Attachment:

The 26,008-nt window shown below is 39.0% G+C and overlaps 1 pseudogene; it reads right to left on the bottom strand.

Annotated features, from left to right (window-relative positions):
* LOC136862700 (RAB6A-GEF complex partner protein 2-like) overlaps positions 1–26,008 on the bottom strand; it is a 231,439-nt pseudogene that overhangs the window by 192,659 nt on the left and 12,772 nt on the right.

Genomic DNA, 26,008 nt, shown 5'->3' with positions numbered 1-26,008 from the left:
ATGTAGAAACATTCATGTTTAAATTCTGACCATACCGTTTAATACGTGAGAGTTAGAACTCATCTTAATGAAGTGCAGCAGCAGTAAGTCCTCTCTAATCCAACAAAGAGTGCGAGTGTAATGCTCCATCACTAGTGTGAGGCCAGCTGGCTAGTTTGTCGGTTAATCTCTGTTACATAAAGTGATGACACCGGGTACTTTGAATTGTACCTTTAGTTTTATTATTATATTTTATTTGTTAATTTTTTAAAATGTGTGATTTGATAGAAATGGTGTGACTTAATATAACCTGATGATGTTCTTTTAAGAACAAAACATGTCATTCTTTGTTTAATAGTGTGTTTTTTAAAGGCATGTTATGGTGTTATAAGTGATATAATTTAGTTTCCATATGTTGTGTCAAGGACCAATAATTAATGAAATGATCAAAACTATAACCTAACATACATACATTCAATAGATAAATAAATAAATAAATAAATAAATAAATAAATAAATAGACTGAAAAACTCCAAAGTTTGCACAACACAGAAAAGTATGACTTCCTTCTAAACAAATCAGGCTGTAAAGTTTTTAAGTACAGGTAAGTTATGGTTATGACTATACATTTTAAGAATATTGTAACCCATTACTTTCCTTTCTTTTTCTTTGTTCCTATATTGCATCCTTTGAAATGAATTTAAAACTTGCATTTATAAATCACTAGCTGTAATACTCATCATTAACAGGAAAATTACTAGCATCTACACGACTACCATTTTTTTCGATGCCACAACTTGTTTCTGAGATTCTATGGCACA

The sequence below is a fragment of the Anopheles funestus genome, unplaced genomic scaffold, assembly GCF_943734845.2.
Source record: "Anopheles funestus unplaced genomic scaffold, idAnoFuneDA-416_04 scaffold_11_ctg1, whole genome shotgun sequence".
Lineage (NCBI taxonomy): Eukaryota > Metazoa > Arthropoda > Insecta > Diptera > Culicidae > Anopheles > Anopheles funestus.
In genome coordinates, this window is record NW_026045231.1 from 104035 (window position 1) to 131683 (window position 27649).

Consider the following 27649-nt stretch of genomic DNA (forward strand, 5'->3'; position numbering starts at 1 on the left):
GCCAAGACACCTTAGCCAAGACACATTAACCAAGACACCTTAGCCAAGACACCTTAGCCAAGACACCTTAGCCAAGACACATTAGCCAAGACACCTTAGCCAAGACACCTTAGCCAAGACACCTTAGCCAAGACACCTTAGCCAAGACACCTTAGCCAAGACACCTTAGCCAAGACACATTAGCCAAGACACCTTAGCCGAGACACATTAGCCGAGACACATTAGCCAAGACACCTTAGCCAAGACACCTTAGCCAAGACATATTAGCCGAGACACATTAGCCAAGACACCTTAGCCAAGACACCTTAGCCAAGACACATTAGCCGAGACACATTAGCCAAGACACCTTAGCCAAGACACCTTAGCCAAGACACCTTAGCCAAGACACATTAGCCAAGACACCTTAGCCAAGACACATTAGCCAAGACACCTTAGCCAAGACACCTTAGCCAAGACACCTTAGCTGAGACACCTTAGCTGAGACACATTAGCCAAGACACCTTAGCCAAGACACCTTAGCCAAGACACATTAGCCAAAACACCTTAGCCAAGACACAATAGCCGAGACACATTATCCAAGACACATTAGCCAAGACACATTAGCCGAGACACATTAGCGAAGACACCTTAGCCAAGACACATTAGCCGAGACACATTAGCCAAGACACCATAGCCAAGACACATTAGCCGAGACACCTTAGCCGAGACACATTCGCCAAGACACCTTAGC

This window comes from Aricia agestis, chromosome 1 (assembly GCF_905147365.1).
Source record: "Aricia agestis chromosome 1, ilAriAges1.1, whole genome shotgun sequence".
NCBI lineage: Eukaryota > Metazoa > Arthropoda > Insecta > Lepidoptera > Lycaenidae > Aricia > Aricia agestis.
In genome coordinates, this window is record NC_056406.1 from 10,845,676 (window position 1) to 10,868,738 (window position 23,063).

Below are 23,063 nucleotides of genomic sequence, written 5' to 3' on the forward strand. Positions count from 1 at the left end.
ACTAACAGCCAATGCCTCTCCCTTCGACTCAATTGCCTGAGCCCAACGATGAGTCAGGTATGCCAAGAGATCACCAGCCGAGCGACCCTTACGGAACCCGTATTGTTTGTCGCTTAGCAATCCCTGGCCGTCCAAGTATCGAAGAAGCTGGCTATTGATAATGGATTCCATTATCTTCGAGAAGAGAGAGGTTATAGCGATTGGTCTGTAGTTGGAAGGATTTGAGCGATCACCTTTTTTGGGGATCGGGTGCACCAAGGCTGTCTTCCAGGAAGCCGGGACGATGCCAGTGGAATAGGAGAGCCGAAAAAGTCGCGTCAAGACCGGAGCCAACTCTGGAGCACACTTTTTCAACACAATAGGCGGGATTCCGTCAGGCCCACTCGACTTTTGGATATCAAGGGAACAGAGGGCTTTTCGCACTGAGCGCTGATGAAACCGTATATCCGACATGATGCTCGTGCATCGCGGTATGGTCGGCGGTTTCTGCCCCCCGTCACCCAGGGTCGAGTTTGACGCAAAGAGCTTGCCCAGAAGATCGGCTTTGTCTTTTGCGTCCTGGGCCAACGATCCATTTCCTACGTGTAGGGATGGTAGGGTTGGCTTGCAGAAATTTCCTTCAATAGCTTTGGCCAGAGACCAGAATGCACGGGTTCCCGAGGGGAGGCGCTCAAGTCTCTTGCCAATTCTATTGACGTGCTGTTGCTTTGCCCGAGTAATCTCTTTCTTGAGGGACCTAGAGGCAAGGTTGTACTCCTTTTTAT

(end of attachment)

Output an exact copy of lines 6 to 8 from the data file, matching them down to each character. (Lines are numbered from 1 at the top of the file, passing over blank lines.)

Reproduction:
The sequence below is a fragment of the Anopheles funestus genome, unplaced genomic scaffold, assembly GCF_943734845.2.
Source record: "Anopheles funestus unplaced genomic scaffold, idAnoFuneDA-416_04 scaffold_11_ctg1, whole genome shotgun sequence".
Lineage (NCBI taxonomy): Eukaryota > Metazoa > Arthropoda > Insecta > Diptera > Culicidae > Anopheles > Anopheles funestus.